According to a research study modelling [1], yields of staples would reduce as a result of climate change towards the end of the century, for instance, a decline of 21.0% in wheat yield, 17.3% in winter barley, and 33.6% in spring barley. The climate crisis may lead to a 33.0% drop in the whole staple production.

Among the staples, 80% of the rice that most Hong Kong people consume every day is imported from Southeast Asia. Scientists following up on the Intergovernmental Panel on Climate Change (IPCC) Taskforce’s findings pointed out that Southeast Asia will lose 1 million hectares of farmland by the end of the century due to sea-level rise [2]. The Food and Agriculture Organization (FAO) of the United Nation issued a report on “Climate change and rice economy in Asia: Implications for trade policy” [3], pointing out that Thailand, Vietnam, and Indonesia would be some of the most affected countries. Presuming no related adaptation to climate change will be done and there is no technological improvement, the rice production, which is highly dependent on ample water supply, could experience a steep drop of about 50% by 2100.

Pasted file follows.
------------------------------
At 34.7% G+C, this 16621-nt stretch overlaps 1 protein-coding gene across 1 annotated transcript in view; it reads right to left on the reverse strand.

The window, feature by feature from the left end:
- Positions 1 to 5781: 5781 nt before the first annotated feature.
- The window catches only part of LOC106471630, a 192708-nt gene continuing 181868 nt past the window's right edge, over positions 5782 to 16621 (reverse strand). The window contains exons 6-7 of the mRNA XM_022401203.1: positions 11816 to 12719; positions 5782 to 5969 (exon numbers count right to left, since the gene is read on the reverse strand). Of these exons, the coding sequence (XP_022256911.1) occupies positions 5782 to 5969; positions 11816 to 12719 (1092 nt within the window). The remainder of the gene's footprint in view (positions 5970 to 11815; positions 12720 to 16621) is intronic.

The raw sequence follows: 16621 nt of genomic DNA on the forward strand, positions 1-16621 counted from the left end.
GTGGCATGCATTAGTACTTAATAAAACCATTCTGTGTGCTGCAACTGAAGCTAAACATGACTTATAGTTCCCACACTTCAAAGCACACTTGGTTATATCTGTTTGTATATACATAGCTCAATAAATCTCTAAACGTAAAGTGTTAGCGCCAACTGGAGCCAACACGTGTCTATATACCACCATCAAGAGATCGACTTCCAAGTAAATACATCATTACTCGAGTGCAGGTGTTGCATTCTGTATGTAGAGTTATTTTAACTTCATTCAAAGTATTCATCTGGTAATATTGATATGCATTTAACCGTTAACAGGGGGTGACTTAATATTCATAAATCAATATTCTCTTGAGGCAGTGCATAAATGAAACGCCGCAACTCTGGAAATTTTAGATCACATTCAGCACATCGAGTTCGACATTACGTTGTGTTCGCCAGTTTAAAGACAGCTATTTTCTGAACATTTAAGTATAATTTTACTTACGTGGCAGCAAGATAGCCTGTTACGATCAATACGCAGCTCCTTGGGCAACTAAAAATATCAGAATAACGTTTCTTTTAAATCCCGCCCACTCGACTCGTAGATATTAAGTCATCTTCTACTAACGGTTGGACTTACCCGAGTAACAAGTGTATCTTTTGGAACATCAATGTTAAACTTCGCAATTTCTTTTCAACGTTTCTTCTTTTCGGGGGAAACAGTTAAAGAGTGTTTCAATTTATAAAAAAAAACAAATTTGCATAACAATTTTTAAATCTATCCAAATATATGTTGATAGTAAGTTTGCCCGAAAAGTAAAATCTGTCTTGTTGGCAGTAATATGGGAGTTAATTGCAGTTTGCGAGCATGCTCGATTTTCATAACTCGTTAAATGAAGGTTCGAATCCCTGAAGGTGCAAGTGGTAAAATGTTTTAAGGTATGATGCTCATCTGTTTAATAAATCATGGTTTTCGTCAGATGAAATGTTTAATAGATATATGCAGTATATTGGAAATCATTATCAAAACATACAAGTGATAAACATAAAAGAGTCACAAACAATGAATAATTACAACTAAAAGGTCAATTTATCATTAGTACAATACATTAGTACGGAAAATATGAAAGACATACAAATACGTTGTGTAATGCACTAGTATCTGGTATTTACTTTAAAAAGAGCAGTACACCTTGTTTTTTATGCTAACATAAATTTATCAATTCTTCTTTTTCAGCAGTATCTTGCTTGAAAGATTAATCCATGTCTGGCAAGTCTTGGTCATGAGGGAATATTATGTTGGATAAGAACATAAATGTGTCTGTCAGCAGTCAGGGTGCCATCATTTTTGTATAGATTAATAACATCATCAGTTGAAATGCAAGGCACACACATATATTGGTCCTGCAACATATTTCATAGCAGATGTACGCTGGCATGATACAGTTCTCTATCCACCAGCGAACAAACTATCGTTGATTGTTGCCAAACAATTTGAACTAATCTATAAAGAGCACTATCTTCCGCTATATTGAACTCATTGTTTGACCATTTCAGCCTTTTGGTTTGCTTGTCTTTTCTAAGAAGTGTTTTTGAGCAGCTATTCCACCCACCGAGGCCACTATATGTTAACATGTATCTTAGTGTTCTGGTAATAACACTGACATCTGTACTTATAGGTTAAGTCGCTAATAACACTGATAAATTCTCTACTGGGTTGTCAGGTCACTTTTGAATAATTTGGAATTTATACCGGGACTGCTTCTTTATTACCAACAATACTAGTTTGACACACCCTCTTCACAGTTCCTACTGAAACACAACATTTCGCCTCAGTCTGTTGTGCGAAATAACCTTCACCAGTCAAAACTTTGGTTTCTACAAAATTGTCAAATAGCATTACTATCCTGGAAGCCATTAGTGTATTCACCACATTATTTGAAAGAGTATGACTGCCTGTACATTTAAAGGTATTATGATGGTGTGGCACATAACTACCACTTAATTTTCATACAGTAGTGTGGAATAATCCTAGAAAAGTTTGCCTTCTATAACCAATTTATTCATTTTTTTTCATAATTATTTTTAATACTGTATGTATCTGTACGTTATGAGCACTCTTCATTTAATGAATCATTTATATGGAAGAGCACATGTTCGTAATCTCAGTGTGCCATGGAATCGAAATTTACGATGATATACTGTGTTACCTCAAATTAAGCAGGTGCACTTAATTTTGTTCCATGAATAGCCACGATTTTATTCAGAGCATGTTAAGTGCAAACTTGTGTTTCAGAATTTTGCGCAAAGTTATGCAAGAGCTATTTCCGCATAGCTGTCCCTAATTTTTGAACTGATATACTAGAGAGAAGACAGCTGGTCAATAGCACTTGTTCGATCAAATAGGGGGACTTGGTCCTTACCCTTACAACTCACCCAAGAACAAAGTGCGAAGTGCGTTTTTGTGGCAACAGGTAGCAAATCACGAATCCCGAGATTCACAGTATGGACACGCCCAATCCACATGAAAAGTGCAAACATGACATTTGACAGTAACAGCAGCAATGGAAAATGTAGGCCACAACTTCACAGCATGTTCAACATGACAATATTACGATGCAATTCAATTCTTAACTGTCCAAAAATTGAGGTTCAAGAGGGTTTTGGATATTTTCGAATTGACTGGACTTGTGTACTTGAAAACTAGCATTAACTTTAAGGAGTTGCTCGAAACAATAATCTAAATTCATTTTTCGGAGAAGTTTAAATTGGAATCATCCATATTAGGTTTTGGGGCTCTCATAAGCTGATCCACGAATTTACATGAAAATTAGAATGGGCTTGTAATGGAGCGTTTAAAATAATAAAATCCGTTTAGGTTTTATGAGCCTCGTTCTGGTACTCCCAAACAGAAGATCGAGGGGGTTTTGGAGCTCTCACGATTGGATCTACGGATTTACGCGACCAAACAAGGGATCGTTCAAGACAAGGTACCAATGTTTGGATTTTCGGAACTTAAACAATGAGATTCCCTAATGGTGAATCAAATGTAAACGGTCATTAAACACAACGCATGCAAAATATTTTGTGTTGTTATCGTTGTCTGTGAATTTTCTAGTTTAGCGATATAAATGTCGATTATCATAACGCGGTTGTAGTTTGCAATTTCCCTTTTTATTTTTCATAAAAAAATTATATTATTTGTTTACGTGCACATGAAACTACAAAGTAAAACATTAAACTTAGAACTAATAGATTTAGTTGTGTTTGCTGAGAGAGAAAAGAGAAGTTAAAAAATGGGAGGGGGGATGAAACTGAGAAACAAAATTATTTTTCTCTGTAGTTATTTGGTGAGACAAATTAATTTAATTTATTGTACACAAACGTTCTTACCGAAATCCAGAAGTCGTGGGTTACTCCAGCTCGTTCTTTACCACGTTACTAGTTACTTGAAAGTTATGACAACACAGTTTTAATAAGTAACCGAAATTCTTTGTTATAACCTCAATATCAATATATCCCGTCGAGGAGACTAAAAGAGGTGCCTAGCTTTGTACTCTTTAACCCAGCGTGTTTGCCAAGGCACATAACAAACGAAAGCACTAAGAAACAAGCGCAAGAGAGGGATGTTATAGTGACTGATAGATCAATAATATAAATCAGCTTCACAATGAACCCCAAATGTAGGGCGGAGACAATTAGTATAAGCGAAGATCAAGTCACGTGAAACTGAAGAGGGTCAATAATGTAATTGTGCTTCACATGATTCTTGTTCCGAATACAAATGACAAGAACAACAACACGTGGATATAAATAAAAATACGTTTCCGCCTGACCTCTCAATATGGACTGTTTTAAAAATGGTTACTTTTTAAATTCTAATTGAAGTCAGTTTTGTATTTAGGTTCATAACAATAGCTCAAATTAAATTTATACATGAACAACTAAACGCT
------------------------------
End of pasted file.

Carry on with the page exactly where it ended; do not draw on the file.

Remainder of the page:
2. Seafood products including salmon

According to “Postapocalyptic Movies’: Heat Wave Killed Marine Wildlife en Masse” of New York Times, scientists estimated preliminarily the blended effect of extraordinary heat and drought recorded on the western United States and Canada caused hundreds of millions of marine lives inhabited in Northwest Pacific, including mussels, clams, hermit crabs, sea cucumbers, etc.